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The 1960 Italian Grand Prix was a Formula One motor race held at Monza on 4 September 1960. It was race 9 of 10 in the 1960 World Championship of Drivers and race 8 of 9 in the 1960 International Cup for Formula One Manufacturers. The race was won by American driver Phil Hill driving a Ferrari 246 F1.
|1960 Italian Grand Prix|
|Date||4 September 1960|
|Official name||XXXI Gran Premio d'Italia|
|Location||Autodromo Nazionale di Monza, Monza, Italy|
|Course||Permanent road course|
|Course length||10.000 km (6.214 miles)|
|Distance||50 laps, 500.000 km (310.686 miles)|
The 1960 season had been a frustrating one for Ferrari's Formula 1 program as they campaigned their obsolete Dino 246, a front engined car as the rear engined design established supremacy. Due to the boycott by British teams, the championship had already been decided for Jack Brabham and Ferrari had gone without a victory. Seeing an opportunity, the Italian organizers decided to maximize Ferrari's one advantage —straightline speed— by using the combined Monza road and banked oval circuit, making the fast Monza even faster.
Citing the fragility of their cars and the dangers of the banking, the major British factory teams of the day—Lotus, BRM, and Cooper, all boycotted the event, leading to a cobbled together field of private entrants and Formula 2 cars.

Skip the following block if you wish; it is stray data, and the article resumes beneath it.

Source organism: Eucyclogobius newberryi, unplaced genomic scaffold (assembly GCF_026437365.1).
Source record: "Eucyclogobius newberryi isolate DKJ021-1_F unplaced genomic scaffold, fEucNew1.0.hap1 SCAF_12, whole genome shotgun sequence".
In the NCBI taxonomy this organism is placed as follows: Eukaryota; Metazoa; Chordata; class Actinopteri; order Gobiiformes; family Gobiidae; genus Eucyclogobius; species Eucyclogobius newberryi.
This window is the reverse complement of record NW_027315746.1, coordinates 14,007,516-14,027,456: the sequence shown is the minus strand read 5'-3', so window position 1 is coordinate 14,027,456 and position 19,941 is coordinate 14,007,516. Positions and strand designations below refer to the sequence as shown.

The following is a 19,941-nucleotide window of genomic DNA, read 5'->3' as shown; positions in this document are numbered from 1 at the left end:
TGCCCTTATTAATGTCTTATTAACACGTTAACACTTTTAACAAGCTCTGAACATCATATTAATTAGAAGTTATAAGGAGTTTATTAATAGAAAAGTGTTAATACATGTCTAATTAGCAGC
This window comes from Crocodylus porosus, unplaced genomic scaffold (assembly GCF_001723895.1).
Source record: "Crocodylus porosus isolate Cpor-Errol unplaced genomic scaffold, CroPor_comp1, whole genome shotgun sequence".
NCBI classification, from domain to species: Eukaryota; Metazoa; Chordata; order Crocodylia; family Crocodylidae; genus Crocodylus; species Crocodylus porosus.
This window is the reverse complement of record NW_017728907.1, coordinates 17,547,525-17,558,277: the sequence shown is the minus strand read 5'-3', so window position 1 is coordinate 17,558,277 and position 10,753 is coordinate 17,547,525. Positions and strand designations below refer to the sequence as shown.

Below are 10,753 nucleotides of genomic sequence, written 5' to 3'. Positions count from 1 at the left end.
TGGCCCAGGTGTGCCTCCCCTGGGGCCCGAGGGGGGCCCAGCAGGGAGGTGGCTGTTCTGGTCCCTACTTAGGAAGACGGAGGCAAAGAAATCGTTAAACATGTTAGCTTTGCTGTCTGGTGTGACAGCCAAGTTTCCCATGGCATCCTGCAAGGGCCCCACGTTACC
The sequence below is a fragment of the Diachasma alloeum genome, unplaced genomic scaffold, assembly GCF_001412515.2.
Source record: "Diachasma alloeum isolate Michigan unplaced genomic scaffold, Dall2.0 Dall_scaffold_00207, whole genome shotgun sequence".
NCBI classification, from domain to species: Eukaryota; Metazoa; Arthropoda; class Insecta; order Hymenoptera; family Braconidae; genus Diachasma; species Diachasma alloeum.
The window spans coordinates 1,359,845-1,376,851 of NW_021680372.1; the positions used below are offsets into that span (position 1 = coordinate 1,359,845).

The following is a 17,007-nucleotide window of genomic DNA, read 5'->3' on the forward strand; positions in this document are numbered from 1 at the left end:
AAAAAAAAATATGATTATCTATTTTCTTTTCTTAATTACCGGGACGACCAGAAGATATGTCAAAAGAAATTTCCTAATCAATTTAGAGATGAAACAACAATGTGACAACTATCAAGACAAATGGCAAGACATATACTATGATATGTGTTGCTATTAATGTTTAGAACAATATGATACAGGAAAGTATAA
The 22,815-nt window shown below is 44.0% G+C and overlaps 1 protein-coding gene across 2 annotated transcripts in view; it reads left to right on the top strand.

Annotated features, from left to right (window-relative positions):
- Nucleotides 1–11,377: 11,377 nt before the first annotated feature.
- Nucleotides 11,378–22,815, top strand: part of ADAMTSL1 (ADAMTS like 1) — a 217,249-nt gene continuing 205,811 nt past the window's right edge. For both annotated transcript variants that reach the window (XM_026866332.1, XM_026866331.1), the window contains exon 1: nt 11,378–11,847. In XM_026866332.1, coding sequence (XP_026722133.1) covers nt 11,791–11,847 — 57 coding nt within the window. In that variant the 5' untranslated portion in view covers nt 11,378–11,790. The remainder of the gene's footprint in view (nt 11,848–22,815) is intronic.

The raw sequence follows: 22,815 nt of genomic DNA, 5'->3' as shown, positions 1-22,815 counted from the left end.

The race was a processional affair, with Ginther leading at the start and eventually being overtaken by Hill. The pair with teammate Willy Mairesse raced on to a rare 1–2–3 team result for Scuderia Ferrari. The boycott also allowed Scuderia Castellotti to score its only world championship points with Giulio Cabianca finishing fourth in his Cooper T51, two laps behind Hill and ahead of Scuderia Ferrari's fourth entry, Wolfgang von Trips in a 1.5 L-engined (conforming to F2 regulations) Ferrari 156 F2 car.
It was the first victory by an American driver in a Grand Prix since Jimmy Murphy in 1921, and, excluding the Indy 500, the first by an American in the Formula One World Championship.
It was the last Formula One World Championship victory by a front-engined car, although the Ferguson P99 won the non-championship Gold Cup at Oulton Park in 1961.
|6||22||Wolfgang von Trips||Ferrari||2:51.9||+10.5|
|2||18||Richie Ginther||Ferrari||50||+ 2:27.6||2||6|
|3||16||Willy Mairesse||Ferrari||49||+ 1 Lap||3||4|
|4||2||Giulio Cabianca||Cooper-Castellotti||48||+ 2 Laps||4||3|
|5||22||Wolfgang von Trips||Ferrari||48||+ 2 Laps||6||2|
|6||26||Hans Herrmann||Porsche||47||+ 3 Laps||10||1|
|7||24||Edgar Barth||Porsche||47||+ 3 Laps||12|
|8||12||Piero Drogo||Cooper-Climax||45||+ 5 Laps||15|
|9||10||Wolfgang Seidel||Cooper-Climax||44||+ 6 Laps||13|
|10||28||Fred Gamble||Behra-Porsche-Porsche||41||+ 9 laps||14|
|DNS||14||Horace Gould||Maserati||Fuel system|
Championship standings after the raceEdit
- Notes: Only the top five positions are included for both sets of standings. Only the best 6 results counted towards each Championship. Numbers without parentheses are Championship points; numbers in parentheses are total points scored.
- ^ "1960 Italian GP Qualification". ChicaneF1.com. Retrieved 30 July 2020.
- ^ "1960 Italian Grand Prix". formula1.com. Archived from the original on 22 December 2014. Retrieved 20 September 2015.
- ^ a b "Italy 1960 - Championship • STATS F1". www.statsf1.com. Retrieved 1 March 2019.